It started off just like any other Monday night in the nets for Loch’s Rusty Cricketers.
Barry Ingwersen was on the phone when we arrived, so we ventured over to a caravan (later referred to as Wangaratta man) parked at the Loch Reserve. We regularly invite visitors to join in, and while this family seemed reluctant starters, but before a ball was bowled they were borrowing our pads.
The same invitation was delivered to four campers from the Netherlands. They cancelled their evening drinks to participate.
The enthusiasm and energy from the Dutch was infectious. They had never known the challenge of batting or bowling, or this thing called “the spirit of the game”. The Dutch were up for the challenge. And our Rusty cricketers made perfect tutors.
Rusty cricket was not designed to entertain Loch’s visitors, but the simple fun that everyone had in the nets that particular Monday night was special. Maybe it was Christmas in cricket wrapping.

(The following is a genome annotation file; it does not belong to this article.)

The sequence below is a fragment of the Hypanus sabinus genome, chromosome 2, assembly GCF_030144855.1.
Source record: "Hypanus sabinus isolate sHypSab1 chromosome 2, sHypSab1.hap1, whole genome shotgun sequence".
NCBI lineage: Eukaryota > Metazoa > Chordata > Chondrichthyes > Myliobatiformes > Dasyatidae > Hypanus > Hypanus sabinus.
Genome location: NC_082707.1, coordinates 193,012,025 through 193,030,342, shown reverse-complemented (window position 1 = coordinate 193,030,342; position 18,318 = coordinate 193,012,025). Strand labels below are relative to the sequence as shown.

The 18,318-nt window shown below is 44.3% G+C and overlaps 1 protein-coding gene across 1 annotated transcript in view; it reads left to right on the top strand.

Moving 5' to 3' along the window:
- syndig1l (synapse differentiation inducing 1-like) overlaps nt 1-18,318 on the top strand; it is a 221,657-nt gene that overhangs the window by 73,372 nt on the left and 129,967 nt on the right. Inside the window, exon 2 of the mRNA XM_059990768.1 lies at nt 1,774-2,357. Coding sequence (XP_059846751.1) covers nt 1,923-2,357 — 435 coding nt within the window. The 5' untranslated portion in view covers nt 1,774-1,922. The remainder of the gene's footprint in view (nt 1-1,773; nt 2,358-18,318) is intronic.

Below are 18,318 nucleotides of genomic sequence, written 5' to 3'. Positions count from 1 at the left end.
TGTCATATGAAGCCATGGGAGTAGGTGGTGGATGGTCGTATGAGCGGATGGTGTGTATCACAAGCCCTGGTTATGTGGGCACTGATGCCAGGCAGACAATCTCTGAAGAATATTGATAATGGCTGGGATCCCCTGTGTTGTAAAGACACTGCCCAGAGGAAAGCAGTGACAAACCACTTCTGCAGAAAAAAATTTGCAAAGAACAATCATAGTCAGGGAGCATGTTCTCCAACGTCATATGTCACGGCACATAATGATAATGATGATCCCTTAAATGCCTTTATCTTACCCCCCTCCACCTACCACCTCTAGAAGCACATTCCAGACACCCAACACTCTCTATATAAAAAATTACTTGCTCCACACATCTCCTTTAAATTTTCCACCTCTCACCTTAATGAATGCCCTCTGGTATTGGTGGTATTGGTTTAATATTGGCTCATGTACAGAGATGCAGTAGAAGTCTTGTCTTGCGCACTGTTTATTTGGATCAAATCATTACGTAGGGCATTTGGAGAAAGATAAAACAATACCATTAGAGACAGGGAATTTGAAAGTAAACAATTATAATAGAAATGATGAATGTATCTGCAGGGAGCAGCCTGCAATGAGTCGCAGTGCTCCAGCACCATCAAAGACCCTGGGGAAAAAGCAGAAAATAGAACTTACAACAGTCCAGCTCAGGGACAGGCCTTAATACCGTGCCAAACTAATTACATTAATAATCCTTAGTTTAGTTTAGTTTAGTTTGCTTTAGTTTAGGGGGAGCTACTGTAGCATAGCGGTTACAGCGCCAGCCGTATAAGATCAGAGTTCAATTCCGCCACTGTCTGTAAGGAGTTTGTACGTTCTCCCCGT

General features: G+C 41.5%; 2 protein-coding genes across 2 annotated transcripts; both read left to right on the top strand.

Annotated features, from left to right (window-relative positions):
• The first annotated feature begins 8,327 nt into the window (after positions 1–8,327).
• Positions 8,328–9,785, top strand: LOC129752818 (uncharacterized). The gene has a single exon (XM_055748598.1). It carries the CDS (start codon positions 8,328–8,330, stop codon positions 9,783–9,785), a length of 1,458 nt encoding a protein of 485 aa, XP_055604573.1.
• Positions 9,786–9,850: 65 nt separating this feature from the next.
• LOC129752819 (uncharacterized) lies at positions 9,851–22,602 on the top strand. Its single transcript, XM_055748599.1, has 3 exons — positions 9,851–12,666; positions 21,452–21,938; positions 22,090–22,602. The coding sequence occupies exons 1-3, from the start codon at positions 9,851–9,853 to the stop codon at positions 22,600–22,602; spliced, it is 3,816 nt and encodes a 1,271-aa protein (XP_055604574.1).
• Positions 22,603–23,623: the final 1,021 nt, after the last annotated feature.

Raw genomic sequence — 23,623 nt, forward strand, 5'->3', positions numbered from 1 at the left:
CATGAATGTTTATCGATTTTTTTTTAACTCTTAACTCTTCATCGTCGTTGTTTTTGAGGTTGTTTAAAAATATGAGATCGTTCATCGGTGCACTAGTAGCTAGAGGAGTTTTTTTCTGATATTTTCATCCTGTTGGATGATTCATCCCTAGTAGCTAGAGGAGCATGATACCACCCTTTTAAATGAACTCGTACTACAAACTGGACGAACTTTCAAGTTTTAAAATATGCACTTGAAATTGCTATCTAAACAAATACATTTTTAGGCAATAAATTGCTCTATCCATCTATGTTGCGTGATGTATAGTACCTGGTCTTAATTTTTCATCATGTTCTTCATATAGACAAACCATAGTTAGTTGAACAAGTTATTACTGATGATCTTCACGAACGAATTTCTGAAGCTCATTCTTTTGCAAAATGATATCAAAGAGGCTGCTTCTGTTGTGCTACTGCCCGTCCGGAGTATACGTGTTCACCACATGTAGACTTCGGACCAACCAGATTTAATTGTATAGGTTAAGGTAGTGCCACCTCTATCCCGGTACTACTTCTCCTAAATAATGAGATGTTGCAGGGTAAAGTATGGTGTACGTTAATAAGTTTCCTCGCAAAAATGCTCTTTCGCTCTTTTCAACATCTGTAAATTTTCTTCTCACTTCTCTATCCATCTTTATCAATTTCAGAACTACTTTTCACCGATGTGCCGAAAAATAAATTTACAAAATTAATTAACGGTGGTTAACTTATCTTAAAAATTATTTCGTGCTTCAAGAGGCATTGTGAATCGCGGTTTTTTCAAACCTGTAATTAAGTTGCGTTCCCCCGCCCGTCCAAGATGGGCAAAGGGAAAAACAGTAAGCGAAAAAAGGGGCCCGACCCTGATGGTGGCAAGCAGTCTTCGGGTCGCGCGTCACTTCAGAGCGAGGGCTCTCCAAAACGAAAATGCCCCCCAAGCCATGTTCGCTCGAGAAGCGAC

Plenty of encouragement, plenty of banter, plenty of action, a wayward ball goes in the Allsop, quickly retrieved by the errant (Dutch) bowler, Wangaratta man proves to be a better cricketer than he had led us to believe, we bring out the camera to catch the moment and the “spirit of the night”.
We present cricket balls to Wangaratta man and Alle the leader of the Dutch foursome. Then, as if there was no end to all this goodwill, Wangaratta lady produces a chocolate sponge cake for all to share. It was Merry Christmas and good cricket from first ball to stumps.
Rusty cricket goes to the Netherlands